- New Castle, Delaware: Oak Knoll Press, 2019 235x175 mm. xvi, 200 pp. Ill. Hardcover, dust jacket.
This book is an attempt to give a comprehensive sense of Emery Walker as a person, along with his career and achievements, in part through correspondence with important people in his life. The letters are accompanied by brief biographies of the correspondents and essays that examine some of the key stages and achievements of Walker's career.
Walker was a key figure in the world of design, typography and printing, in the teaching and dissemination of those crafts, and in the cultural landscape of late nineteenth and early twentieth century Britain. But the effects of his contributions also spread to the United States and mainland Europe, and the ripple of their influence helped determine the design ethos of the twentieth century and beyond. He was called the “Universal Samaritan,” his help and advice likened to a vital amenity like water, and free of charge.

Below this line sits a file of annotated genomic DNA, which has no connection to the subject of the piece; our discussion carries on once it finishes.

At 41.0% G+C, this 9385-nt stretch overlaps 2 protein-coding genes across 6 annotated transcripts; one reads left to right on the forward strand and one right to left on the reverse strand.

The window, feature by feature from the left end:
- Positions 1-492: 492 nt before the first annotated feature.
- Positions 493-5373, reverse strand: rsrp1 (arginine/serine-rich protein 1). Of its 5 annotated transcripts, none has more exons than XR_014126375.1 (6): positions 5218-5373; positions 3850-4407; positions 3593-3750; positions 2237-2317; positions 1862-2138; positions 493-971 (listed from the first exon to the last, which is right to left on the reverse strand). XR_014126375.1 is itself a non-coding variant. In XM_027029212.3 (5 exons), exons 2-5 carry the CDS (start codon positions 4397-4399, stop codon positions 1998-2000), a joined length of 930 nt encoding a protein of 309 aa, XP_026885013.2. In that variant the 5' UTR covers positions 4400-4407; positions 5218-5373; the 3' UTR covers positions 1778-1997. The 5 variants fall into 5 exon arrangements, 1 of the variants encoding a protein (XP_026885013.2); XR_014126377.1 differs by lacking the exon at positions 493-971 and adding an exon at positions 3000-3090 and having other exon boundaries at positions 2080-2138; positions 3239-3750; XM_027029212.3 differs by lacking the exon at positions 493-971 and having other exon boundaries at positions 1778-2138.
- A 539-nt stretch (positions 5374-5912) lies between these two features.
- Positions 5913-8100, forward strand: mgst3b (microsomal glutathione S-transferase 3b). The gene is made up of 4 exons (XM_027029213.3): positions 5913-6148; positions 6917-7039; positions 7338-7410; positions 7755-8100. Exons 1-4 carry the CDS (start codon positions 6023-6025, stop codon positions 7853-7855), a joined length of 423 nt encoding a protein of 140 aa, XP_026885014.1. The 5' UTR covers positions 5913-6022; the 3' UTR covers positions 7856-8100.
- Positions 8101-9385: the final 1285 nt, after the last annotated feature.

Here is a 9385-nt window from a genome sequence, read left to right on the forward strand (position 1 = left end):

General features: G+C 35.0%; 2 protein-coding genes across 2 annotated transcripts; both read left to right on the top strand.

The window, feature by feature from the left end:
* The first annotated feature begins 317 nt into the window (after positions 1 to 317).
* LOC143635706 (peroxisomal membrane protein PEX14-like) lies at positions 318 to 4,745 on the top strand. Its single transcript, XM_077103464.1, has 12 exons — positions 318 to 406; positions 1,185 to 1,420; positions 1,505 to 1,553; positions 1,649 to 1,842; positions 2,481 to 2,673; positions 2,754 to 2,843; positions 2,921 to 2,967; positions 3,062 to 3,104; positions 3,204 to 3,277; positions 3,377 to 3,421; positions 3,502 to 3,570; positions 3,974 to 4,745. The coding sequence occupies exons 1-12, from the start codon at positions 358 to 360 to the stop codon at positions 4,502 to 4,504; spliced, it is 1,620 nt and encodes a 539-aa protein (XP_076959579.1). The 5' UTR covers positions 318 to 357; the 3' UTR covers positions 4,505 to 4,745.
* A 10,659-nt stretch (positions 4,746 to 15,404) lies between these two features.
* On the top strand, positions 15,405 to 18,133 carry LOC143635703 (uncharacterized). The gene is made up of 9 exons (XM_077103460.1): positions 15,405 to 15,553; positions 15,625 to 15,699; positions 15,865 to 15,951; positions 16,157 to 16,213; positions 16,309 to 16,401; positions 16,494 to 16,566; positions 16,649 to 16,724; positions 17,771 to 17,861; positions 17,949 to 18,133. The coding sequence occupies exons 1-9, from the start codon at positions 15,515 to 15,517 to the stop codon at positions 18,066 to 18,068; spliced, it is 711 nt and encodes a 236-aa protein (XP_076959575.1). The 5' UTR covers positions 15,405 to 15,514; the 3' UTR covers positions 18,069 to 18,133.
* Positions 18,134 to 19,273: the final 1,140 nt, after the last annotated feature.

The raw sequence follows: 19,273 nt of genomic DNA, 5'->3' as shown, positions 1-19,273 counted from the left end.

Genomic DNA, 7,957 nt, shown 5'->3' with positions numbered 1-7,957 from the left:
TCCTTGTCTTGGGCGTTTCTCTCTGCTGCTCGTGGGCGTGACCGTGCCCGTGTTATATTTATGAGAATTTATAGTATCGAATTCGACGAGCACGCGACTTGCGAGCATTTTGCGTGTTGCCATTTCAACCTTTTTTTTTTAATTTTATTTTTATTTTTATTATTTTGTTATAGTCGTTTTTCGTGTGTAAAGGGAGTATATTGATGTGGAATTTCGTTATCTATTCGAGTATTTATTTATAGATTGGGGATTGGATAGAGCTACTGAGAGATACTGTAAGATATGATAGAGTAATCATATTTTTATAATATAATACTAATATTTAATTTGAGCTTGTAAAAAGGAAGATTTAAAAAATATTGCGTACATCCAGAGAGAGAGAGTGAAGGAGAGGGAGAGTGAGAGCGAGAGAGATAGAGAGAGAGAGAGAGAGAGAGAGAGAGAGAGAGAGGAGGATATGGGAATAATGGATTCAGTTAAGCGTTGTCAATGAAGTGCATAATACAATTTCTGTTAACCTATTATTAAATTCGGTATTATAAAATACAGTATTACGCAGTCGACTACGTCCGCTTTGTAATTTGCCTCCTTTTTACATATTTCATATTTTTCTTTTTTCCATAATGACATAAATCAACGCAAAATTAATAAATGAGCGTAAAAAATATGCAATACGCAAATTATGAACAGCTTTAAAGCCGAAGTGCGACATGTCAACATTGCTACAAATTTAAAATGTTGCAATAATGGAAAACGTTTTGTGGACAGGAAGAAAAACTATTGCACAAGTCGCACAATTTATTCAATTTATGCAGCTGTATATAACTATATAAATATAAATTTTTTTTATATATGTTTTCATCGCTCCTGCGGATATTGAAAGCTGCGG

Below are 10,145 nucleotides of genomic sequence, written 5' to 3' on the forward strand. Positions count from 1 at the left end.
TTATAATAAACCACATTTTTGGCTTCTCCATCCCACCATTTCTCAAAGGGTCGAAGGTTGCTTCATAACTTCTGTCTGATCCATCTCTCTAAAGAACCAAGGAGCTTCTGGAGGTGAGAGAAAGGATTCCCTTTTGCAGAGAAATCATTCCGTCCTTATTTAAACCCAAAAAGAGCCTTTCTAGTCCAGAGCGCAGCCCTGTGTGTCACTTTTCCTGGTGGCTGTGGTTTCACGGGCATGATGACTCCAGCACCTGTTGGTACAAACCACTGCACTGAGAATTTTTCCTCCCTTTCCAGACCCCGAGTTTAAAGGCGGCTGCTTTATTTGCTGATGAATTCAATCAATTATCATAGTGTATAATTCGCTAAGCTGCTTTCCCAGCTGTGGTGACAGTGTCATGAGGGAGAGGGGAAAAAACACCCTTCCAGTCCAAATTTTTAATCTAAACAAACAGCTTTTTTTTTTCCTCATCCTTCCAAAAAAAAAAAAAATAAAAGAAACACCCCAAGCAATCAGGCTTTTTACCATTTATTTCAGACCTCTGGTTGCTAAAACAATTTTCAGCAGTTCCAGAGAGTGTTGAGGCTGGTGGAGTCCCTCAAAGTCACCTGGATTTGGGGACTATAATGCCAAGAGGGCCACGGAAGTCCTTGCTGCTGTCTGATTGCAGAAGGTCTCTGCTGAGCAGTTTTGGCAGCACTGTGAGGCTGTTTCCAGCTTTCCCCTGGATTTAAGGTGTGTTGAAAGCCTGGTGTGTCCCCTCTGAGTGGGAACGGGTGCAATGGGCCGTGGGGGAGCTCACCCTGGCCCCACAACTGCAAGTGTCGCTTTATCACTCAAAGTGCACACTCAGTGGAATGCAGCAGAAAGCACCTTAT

Interwoven with these is a selection of 143 letters spanning 60 years, most never previously published, that gives us a picture of Walker the man in both his professional and personal life. He seemed to “know everyone,” and short biographies of the principal correspondents help contextualize the letters. The result is a fascinating picture of Emery Walker, his family and friends, the people he knew and the times he lived in: times of aesthetic vision, social revolution dreamed and actual, and world war, culminating in a symbolic, poignant valediction to Arts and Crafts as the shadow of another conflict loomed. The texts are accompanied by over 140 images, many of them, once again, never before published.